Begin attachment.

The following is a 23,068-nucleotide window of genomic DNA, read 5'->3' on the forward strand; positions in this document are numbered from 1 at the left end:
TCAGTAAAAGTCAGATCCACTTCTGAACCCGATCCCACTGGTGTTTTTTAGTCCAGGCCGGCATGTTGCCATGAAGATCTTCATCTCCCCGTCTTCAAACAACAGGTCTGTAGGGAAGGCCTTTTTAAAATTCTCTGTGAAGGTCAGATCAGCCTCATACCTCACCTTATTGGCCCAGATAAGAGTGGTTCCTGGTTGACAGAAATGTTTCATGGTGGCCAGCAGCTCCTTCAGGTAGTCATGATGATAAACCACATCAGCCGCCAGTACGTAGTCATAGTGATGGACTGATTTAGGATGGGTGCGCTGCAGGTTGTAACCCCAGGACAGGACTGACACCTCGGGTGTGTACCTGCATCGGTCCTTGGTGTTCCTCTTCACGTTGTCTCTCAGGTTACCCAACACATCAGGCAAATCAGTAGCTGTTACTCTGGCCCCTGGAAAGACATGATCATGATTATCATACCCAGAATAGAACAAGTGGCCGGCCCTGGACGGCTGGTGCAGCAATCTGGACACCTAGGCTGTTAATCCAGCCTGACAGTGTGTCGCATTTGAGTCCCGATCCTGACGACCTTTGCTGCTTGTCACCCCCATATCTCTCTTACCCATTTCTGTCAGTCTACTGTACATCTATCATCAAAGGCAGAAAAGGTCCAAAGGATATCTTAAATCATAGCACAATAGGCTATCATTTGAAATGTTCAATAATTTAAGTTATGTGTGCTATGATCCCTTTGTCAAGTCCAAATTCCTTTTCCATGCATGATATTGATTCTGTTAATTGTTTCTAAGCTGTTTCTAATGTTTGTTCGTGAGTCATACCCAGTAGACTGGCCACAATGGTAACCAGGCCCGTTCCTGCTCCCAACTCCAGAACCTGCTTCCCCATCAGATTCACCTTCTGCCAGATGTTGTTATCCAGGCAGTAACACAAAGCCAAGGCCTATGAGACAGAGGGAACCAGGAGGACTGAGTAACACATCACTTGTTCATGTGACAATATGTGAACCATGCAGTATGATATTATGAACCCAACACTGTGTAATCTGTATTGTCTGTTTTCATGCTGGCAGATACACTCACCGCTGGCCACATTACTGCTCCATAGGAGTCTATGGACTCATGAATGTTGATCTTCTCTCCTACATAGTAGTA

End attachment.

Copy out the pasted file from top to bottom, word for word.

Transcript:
The following is a 23,068-nucleotide window of genomic DNA, read 5'->3' on the forward strand; positions in this document are numbered from 1 at the left end:
TCAGTAAAAGTCAGATCCACTTCTGAACCCGATCCCACTGGTGTTTTTTAGTCCAGGCCGGCATGTTGCCATGAAGATCTTCATCTCCCCGTCTTCAAACAACAGGTCTGTAGGGAAGGCCTTTTTAAAATTCTCTGTGAAGGTCAGATCAGCCTCATACCTCACCTTATTGGCCCAGATAAGAGTGGTTCCTGGTTGACAGAAATGTTTCATGGTGGCCAGCAGCTCCTTCAGGTAGTCATGATGATAAACCACATCAGCCGCCAGTACGTAGTCATAGTGATGGACTGATTTAGGATGGGTGCGCTGCAGGTTGTAACCCCAGGACAGGACTGACACCTCGGGTGTGTACCTGCATCGGTCCTTGGTGTTCCTCTTCACGTTGTCTCTCAGGTTACCCAACACATCAGGCAAATCAGTAGCTGTTACTCTGGCCCCTGGAAAGACATGATCATGATTATCATACCCAGAATAGAACAAGTGGCCGGCCCTGGACGGCTGGTGCAGCAATCTGGACACCTAGGCTGTTAATCCAGCCTGACAGTGTGTCGCATTTGAGTCCCGATCCTGACGACCTTTGCTGCTTGTCACCCCCATATCTCTCTTACCCATTTCTGTCAGTCTACTGTACATCTATCATCAAAGGCAGAAAAGGTCCAAAGGATATCTTAAATCATAGCACAATAGGCTATCATTTGAAATGTTCAATAATTTAAGTTATGTGTGCTATGATCCCTTTGTCAAGTCCAAATTCCTTTTCCATGCATGATATTGATTCTGTTAATTGTTTCTAAGCTGTTTCTAATGTTTGTTCGTGAGTCATACCCAGTAGACTGGCCACAATGGTAACCAGGCCCGTTCCTGCTCCCAACTCCAGAACCTGCTTCCCCATCAGATTCACCTTCTGCCAGATGTTGTTATCCAGGCAGTAACACAAAGCCAAGGCCTATGAGACAGAGGGAACCAGGAGGACTGAGTAACACATCACTTGTTCATGTGACAATATGTGAACCATGCAGTATGATATTATGAACCCAACACTGTGTAATCTGTATTGTCTGTTTTCATGCTGGCAGATACACTCACCGCTGGCCACATTACTGCTCCATAGGAGTCTATGGACTCATGAATGTTGATCTTCTCTCCTACATAGTAGTA